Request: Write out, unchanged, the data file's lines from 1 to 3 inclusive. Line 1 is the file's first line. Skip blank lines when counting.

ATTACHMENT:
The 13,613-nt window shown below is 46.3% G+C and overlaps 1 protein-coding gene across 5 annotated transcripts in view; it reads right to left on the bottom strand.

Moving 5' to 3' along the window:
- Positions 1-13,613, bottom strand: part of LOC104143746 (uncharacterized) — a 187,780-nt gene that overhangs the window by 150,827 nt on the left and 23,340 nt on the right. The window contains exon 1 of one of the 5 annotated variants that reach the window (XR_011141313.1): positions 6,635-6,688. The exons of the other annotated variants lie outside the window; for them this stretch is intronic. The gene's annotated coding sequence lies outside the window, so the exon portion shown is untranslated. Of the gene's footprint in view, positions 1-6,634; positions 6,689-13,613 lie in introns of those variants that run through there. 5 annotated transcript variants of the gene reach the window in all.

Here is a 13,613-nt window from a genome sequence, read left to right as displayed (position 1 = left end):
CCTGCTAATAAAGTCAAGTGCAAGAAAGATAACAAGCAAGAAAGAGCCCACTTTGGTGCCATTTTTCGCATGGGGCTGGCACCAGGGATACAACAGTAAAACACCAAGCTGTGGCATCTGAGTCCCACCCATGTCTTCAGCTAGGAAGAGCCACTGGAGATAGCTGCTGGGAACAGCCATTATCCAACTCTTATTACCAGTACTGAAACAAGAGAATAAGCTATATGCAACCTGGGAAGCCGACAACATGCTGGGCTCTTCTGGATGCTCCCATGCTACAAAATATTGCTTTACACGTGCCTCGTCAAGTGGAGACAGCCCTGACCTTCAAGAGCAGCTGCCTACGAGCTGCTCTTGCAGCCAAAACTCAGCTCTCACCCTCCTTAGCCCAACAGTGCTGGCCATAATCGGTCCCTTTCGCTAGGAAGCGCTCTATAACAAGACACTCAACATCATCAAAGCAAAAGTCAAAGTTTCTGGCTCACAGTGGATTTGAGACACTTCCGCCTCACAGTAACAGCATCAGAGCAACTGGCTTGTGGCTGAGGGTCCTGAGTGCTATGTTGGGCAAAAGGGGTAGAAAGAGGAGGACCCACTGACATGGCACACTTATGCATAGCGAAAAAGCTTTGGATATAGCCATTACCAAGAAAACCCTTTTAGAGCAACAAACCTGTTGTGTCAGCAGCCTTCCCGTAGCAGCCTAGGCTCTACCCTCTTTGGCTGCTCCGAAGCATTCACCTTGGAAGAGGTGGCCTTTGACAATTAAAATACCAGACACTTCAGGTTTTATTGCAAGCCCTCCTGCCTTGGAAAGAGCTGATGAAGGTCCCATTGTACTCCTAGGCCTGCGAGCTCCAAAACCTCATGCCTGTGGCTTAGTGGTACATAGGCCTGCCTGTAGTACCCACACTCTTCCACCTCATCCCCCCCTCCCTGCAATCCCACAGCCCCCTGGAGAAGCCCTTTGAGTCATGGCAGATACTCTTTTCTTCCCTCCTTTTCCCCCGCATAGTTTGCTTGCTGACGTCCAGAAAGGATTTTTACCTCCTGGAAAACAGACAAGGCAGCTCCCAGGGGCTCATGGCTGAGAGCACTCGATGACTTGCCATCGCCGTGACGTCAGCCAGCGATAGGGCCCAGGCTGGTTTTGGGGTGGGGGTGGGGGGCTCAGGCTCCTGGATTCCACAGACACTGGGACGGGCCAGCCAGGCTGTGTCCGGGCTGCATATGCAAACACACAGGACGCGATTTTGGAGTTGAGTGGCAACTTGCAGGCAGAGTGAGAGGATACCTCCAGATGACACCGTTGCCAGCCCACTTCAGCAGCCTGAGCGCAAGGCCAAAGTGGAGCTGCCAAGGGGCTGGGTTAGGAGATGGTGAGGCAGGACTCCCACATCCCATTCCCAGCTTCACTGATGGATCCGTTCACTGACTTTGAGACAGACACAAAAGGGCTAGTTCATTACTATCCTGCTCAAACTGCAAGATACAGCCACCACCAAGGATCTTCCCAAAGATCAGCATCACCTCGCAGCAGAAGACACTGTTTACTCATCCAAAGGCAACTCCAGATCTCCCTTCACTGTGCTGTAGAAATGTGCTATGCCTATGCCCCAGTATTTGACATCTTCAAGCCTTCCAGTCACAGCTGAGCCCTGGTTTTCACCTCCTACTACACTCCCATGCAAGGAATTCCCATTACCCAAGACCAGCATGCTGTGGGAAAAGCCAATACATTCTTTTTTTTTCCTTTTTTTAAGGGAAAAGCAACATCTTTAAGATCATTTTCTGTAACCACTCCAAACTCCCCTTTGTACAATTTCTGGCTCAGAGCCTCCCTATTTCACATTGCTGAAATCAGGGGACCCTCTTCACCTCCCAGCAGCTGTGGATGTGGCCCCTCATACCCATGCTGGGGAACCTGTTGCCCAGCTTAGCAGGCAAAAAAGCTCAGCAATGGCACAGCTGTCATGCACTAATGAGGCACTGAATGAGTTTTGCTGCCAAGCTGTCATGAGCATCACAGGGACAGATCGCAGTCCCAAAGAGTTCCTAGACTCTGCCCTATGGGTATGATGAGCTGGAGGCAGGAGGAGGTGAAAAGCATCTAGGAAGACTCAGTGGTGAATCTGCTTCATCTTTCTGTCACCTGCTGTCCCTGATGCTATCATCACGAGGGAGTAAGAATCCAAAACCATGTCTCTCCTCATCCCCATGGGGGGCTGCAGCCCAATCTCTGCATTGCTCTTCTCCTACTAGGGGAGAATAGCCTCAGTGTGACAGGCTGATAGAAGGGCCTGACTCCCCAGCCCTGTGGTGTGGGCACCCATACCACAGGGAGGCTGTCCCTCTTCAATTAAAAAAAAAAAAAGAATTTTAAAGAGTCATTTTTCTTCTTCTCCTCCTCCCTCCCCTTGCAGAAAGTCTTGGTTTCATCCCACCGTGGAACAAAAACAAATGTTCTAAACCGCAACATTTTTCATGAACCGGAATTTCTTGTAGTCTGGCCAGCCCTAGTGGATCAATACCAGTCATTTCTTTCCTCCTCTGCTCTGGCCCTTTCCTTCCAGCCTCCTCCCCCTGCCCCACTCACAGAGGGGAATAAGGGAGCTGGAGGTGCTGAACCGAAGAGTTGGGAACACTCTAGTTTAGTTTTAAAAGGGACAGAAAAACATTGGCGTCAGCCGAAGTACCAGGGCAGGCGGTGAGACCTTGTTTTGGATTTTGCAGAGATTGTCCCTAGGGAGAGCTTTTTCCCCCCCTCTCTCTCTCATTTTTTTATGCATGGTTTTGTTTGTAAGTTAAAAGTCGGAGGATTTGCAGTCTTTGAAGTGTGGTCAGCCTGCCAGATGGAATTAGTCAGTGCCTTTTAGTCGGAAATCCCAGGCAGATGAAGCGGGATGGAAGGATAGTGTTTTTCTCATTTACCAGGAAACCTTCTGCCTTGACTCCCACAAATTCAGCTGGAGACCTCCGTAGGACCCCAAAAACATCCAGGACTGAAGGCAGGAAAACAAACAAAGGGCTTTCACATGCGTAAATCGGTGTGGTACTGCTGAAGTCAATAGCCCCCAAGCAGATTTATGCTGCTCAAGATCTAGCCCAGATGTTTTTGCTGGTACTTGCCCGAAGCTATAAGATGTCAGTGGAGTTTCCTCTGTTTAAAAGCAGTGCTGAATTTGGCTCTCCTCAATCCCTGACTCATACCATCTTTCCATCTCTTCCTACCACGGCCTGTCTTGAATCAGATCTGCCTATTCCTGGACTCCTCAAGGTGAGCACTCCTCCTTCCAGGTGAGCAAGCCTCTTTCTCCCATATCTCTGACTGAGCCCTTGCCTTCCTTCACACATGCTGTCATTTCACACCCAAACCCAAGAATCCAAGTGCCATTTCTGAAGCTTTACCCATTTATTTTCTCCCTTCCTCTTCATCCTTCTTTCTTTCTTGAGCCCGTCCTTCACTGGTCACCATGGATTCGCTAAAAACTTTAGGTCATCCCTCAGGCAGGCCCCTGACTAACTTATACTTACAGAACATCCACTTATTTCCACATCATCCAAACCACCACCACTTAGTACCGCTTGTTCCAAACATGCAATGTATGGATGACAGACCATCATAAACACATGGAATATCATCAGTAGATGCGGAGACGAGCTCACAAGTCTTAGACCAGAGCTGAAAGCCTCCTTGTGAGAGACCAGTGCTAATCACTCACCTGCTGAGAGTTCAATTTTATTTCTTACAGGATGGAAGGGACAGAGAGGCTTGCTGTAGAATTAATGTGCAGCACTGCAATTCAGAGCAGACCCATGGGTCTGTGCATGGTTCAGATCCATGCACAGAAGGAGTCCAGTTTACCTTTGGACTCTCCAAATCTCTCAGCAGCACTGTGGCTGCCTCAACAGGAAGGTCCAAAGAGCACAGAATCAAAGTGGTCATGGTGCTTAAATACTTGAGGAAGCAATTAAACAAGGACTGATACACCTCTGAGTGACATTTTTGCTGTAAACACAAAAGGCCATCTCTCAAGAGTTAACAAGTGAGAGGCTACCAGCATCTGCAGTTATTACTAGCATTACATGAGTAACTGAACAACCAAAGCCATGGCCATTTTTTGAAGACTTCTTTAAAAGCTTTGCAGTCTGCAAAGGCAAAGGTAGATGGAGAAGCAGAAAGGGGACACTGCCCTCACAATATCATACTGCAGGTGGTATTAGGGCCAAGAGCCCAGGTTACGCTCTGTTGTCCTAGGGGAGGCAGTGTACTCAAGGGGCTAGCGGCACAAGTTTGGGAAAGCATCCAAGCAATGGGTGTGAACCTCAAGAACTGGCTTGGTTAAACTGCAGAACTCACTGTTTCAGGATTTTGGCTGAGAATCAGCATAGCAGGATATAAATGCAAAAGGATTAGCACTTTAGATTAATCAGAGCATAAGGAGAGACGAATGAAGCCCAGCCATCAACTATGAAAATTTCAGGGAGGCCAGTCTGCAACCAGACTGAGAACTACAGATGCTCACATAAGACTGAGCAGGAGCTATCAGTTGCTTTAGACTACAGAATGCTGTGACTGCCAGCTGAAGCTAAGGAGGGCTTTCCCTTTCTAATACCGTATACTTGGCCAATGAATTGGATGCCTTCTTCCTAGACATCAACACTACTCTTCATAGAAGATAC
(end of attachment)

The 13,613-nt window shown below is 46.3% G+C and overlaps 1 protein-coding gene across 5 annotated transcripts in view; it reads right to left on the bottom strand.

Moving 5' to 3' along the window:
- Positions 1-13,613, bottom strand: part of LOC104143746 (uncharacterized) — a 187,780-nt gene that overhangs the window by 150,827 nt on the left and 23,340 nt on the right. The window contains exon 1 of one of the 5 annotated variants that reach the window (XR_011141313.1): positions 6,635-6,688. The exons of the other annotated variants lie outside the window; for them this stretch is intronic. The gene's annotated coding sequence lies outside the window, so the exon portion shown is untranslated. Of the gene's footprint in view, positions 1-6,634; positions 6,689-13,613 lie in introns of those variants that run through there. 5 annotated transcript variants of the gene reach the window in all.